Brexit: trade associations and competition law
11 August 2016
Industries: Financial Institutions
Services: Antitrust and Competition
How to discuss your industry’s reaction to Brexit without falling foul of competition law
Given the economic, political and legal uncertainty following the “Leave”vote, businesses will understandably want to discuss with each other how Brexit will affect their industry and explore how they can help shape the future of the legal and regulatory landscape affecting it.
Such discussions will be valuable and necessary. However, communications between competitors attract suspicion from competition authorities, whowill be concerned to ensure that those discussions do not breach competition law rules.
These guidelines, which apply to all formal and informal discussions, areintended to help businesses keep on the right side of competition law when entering into such discussions.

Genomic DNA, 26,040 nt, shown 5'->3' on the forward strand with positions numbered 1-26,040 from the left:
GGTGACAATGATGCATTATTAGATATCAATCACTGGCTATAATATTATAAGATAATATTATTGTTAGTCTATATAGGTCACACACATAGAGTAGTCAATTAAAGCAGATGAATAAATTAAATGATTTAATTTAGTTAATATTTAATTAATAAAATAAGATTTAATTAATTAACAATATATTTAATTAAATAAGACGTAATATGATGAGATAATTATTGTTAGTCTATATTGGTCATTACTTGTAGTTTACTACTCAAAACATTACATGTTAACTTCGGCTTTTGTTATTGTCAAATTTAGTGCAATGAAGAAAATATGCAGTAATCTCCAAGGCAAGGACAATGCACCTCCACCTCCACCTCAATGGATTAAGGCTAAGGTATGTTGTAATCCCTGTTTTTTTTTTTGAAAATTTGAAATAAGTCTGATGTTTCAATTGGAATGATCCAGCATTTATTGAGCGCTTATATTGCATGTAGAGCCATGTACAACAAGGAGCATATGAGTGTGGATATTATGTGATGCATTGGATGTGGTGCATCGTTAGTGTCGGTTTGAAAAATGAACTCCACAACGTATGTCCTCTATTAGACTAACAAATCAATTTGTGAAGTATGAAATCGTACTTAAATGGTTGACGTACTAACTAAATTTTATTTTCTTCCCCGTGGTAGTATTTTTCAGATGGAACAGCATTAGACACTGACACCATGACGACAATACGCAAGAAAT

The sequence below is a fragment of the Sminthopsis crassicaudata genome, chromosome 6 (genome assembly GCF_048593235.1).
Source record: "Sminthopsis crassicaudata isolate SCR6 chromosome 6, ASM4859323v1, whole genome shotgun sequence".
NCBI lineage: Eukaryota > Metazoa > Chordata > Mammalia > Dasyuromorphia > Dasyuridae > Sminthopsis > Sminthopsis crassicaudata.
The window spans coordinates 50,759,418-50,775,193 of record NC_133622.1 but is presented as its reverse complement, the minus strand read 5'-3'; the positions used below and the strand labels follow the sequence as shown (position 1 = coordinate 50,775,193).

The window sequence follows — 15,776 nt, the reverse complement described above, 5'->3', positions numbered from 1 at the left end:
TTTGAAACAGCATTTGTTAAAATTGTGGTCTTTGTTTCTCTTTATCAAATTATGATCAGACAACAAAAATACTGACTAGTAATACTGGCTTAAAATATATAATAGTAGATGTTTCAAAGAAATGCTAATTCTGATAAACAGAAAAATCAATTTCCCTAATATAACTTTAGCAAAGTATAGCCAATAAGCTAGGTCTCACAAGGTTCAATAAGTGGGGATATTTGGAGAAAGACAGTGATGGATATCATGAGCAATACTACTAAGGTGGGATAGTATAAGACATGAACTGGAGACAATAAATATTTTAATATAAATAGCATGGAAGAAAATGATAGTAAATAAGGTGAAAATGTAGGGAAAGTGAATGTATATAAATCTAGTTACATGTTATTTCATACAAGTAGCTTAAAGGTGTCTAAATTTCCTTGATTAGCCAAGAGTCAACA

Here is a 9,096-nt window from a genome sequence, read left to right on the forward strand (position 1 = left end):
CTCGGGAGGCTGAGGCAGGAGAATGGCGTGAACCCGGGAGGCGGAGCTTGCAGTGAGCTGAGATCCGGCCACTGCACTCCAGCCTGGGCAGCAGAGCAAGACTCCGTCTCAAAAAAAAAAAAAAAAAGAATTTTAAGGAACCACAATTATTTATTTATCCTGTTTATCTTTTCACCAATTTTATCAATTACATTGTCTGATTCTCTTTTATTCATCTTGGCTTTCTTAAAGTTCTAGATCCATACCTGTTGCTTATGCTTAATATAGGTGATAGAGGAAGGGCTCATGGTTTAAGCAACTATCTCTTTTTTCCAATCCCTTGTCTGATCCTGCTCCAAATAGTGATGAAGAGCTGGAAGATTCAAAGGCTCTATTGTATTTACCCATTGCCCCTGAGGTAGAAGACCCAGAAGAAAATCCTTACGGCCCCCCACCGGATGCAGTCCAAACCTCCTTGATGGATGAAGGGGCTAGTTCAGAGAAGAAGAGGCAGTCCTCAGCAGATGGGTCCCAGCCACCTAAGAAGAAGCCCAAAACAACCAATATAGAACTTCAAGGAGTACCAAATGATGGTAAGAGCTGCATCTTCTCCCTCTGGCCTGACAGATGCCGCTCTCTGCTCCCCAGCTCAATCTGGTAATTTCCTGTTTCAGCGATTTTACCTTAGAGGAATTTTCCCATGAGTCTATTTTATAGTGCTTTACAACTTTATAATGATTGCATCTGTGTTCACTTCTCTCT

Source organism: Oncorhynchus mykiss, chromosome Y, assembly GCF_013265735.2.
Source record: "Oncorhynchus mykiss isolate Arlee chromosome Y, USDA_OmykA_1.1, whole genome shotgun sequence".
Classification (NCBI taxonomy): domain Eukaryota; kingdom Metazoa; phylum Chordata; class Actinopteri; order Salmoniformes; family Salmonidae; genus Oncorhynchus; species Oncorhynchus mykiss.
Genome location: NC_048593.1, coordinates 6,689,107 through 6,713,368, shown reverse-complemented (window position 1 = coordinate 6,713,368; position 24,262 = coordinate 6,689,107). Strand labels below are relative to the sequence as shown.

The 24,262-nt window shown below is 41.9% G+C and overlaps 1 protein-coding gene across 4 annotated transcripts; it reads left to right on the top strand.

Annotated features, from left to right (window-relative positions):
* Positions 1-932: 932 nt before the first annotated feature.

It is important to remember that agreements and other practices that prevent, restrict or distort competition are prohibited under both UK and EU competition law.
Although the UK’s legal and trading landscape may be changing, businesses must remain compliant with competition law. Breaches can have serious consequences for companies, trade associations and the individuals involved, including large corporate fines, disqualification as a director, imprisonment and personal fines, reputational damage and damages claims.
Businesses can discuss the following issues, including in the context of Brexit discussions, but only to the extent that those discussions do not involve pricing or other competitively sensitive information:
- General market trends and publicly available information;
- Government or regulatory policy;
- Joint industry lobbying and promotion initiatives; and/or
- Other purely technical/non-commercial issues.
It is also possible to collect, share and disseminate certain information, provided that this relates to historical data and is appropriately aggregated and anonymized (discussed further in this note).
If meetings are specifically intended to discuss Brexit and develop a joint lobbying effort, the discussion should be limited to this topic. Only information which is necessary to develop a strategy and a related lobbying position should be disclosed.